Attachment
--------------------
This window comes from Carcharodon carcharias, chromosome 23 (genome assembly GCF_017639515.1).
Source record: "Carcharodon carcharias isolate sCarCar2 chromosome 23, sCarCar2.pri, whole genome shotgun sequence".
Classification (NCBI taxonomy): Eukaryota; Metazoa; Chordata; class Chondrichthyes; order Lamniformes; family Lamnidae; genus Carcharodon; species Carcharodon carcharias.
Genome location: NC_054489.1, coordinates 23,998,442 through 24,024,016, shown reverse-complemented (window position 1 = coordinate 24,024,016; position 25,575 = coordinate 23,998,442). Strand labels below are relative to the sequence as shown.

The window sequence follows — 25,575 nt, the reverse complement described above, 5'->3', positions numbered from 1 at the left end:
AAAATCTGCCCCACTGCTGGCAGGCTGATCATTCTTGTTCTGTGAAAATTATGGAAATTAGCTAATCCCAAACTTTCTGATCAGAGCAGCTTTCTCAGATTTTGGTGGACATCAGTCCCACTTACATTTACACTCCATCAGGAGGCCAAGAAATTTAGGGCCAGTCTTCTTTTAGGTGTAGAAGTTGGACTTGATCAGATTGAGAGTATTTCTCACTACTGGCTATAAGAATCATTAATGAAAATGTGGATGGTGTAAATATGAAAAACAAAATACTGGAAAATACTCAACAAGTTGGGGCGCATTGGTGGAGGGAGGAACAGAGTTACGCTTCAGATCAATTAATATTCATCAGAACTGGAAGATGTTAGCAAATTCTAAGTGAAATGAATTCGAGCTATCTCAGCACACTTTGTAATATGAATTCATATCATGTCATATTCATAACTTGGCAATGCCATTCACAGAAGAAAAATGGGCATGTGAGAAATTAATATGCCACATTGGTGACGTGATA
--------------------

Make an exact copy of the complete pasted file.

This window comes from Carcharodon carcharias, chromosome 23 (genome assembly GCF_017639515.1).
Source record: "Carcharodon carcharias isolate sCarCar2 chromosome 23, sCarCar2.pri, whole genome shotgun sequence".
Classification (NCBI taxonomy): Eukaryota; Metazoa; Chordata; class Chondrichthyes; order Lamniformes; family Lamnidae; genus Carcharodon; species Carcharodon carcharias.
Genome location: NC_054489.1, coordinates 23,998,442 through 24,024,016, shown reverse-complemented (window position 1 = coordinate 24,024,016; position 25,575 = coordinate 23,998,442). Strand labels below are relative to the sequence as shown.

The window sequence follows — 25,575 nt, the reverse complement described above, 5'->3', positions numbered from 1 at the left end:
AAAATCTGCCCCACTGCTGGCAGGCTGATCATTCTTGTTCTGTGAAAATTATGGAAATTAGCTAATCCCAAACTTTCTGATCAGAGCAGCTTTCTCAGATTTTGGTGGACATCAGTCCCACTTACATTTACACTCCATCAGGAGGCCAAGAAATTTAGGGCCAGTCTTCTTTTAGGTGTAGAAGTTGGACTTGATCAGATTGAGAGTATTTCTCACTACTGGCTATAAGAATCATTAATGAAAATGTGGATGGTGTAAATATGAAAAACAAAATACTGGAAAATACTCAACAAGTTGGGGCGCATTGGTGGAGGGAGGAACAGAGTTACGCTTCAGATCAATTAATATTCATCAGAACTGGAAGATGTTAGCAAATTCTAAGTGAAATGAATTCGAGCTATCTCAGCACACTTTGTAATATGAATTCATATCATGTCATATTCATAACTTGGCAATGCCATTCACAGAAGAAAAATGGGCATGTGAGAAATTAATATGCCACATTGGTGACGTGATA